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LONDON — The marked plunge in rhino deaths in South Africa to 769 in 2018 is clearly something that we need to rejoice in. It is the first time since 2012 that this number drops below 1,000 and it means that the anti-poaching drive, especially in the Kruger National park is working. However, it still means that more than 2 rhinos were killed every single day last year. And it begs the question whether the numbers are not declining because there are fewer rhinos in our parks to poach, which means it is harder to locate them. A ban on the local trading of rhino horn was overturned by the Constitutional Court in 2017 and after it lost the case, the South African government has issued draft regulations governing trade within our borders. A key meeting for rhinos will be this year’s CITES in Sri Lanka where eSwatini (Swaziland) is again going to table a proposal to allow trade in the horns of its white rhinos, while Namibia wants to allow live animal trade and trophy hunting. Hopefully South Africa will stick to its present position of opposing the international trade in rhino horn and urge countries where there is a market for rhino horn to curb demand. – Linda van Tilburg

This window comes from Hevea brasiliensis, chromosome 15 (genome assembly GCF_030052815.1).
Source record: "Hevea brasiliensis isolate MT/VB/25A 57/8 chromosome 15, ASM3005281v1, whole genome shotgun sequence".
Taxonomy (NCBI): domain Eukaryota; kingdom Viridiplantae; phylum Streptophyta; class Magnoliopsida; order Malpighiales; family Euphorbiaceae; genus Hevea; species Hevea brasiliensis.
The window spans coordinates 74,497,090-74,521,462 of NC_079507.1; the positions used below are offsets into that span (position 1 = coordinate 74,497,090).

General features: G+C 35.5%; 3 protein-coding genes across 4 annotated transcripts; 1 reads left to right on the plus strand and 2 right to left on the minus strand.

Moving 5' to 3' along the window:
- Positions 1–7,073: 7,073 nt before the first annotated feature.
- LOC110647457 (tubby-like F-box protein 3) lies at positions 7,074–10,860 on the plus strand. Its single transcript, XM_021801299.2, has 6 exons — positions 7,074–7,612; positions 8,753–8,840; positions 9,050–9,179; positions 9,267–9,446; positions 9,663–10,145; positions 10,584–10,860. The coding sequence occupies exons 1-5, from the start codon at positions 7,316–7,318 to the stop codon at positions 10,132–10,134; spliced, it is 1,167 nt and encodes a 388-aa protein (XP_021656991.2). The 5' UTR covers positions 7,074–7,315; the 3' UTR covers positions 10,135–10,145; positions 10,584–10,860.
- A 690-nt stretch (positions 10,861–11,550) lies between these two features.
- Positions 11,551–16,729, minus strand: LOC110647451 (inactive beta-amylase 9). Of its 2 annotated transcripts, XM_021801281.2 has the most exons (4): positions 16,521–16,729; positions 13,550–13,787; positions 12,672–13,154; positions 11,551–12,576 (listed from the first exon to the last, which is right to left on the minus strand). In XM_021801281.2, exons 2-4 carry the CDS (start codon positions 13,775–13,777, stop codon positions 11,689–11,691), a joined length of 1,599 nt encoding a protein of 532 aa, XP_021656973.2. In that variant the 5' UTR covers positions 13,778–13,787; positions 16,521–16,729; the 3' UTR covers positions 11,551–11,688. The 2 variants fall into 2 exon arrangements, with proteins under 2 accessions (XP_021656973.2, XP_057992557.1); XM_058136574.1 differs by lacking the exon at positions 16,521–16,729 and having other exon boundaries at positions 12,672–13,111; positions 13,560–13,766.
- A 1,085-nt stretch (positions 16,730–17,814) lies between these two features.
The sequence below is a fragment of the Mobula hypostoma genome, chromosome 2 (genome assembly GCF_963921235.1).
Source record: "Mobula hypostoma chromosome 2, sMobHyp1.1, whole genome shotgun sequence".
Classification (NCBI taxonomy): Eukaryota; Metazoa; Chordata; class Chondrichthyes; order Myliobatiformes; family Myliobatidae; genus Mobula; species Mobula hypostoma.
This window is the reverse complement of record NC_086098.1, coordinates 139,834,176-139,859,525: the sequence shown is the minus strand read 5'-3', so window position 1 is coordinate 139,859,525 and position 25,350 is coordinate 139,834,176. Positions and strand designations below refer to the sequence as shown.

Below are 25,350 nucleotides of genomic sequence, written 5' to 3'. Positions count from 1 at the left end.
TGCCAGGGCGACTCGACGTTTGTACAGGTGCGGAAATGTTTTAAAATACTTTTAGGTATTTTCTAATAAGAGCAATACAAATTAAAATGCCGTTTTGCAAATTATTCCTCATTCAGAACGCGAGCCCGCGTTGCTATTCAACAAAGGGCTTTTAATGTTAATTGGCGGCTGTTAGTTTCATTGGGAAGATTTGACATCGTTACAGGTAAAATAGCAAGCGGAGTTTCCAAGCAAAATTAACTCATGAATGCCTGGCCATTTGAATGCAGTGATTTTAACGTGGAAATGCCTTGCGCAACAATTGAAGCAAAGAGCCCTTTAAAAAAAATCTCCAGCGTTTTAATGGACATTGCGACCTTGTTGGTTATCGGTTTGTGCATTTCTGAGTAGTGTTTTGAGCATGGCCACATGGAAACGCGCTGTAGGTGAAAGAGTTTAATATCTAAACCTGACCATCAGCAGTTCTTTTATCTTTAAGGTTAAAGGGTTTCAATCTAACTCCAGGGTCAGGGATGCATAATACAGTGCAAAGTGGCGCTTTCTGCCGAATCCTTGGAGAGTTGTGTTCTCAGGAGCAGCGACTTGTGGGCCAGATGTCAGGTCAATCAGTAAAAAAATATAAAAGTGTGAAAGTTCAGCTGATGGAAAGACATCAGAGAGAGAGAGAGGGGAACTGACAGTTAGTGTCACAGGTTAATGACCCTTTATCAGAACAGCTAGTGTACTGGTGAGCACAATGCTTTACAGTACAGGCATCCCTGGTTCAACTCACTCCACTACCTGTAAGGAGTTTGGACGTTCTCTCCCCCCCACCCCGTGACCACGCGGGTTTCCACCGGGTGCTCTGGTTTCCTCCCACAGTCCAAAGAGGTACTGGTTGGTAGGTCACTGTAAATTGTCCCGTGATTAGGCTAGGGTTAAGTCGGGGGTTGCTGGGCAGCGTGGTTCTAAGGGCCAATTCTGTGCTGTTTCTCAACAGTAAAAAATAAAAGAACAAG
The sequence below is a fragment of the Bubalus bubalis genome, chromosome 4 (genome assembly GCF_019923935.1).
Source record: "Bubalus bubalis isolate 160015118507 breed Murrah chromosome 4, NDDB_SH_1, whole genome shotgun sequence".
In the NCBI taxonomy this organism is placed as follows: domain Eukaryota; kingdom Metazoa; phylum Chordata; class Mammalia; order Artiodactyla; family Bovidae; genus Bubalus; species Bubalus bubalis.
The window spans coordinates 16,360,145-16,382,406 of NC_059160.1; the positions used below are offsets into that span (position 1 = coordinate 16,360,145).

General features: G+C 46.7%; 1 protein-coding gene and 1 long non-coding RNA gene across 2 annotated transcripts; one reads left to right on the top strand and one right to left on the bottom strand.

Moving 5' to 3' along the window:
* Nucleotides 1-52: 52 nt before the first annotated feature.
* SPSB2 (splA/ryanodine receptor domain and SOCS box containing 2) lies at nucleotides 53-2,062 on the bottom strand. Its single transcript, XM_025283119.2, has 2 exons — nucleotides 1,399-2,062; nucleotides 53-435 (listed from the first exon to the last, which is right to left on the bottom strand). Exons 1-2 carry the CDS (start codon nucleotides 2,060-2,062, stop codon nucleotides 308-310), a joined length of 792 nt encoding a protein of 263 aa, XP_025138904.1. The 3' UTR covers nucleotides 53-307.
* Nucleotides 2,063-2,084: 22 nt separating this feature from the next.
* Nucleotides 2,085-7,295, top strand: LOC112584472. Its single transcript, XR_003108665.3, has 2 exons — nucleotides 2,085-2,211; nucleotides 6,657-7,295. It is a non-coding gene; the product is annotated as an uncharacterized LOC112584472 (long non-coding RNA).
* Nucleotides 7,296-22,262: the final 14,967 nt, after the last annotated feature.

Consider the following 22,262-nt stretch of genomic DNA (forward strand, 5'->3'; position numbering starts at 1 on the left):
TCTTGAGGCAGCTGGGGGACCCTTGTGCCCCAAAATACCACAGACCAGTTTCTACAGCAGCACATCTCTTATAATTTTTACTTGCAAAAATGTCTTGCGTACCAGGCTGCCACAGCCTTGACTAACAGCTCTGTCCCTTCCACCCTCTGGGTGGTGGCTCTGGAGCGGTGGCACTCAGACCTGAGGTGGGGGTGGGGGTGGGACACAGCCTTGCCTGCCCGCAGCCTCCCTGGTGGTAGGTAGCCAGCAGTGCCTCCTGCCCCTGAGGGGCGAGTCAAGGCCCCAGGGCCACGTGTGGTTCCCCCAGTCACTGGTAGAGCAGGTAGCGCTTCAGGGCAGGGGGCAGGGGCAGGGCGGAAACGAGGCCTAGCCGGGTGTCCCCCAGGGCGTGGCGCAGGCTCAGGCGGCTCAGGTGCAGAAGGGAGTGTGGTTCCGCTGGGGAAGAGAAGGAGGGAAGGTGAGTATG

By Antony Sguazzin
(Bloomberg) – South Africa, home to almost all of the world’s rhinoceroses, said the number of the animals killed by poachers plunged by 25% last year as it stepped up efforts to save the endangered species.
With 769 rhinos poached, it was the first year since 2012 that less than 1,000 of the animals were killed illegally, the Department of Environmental Affairs said in a statement. The animals are targeted for their horns, which are believed in Asia to help cure cancer and boost male virility. The horns are made of keratin, a hair-like substance. The number of rhino deaths peaked at 1,215 in 2014.
The fight against rhino poaching in South Africa has become emblematic of the global struggle against wildlife traffickers, with national awareness campaigns ranging from documentaries to the sale of plastic horns, which are attached to people’s cars.
The decline in rhino deaths is “a confirmation of the commitment and dedication of the men and women working at the coalface to save the species,” said Minister of Environmental Affairs Nomvula Mokonyane, who is also known as Mama Action.
More than half of the rhinos were killed in the Kruger National Park, a reserve the size of Israel that lies on South Africa’s border with Mozambique. Poachers frequently cross the border and hunt the animals with automatic weapons and night sights before sawing off the horns.
During the year, 365 alleged poachers were arrested countrywide along with 36 horn traffickers, the department said.
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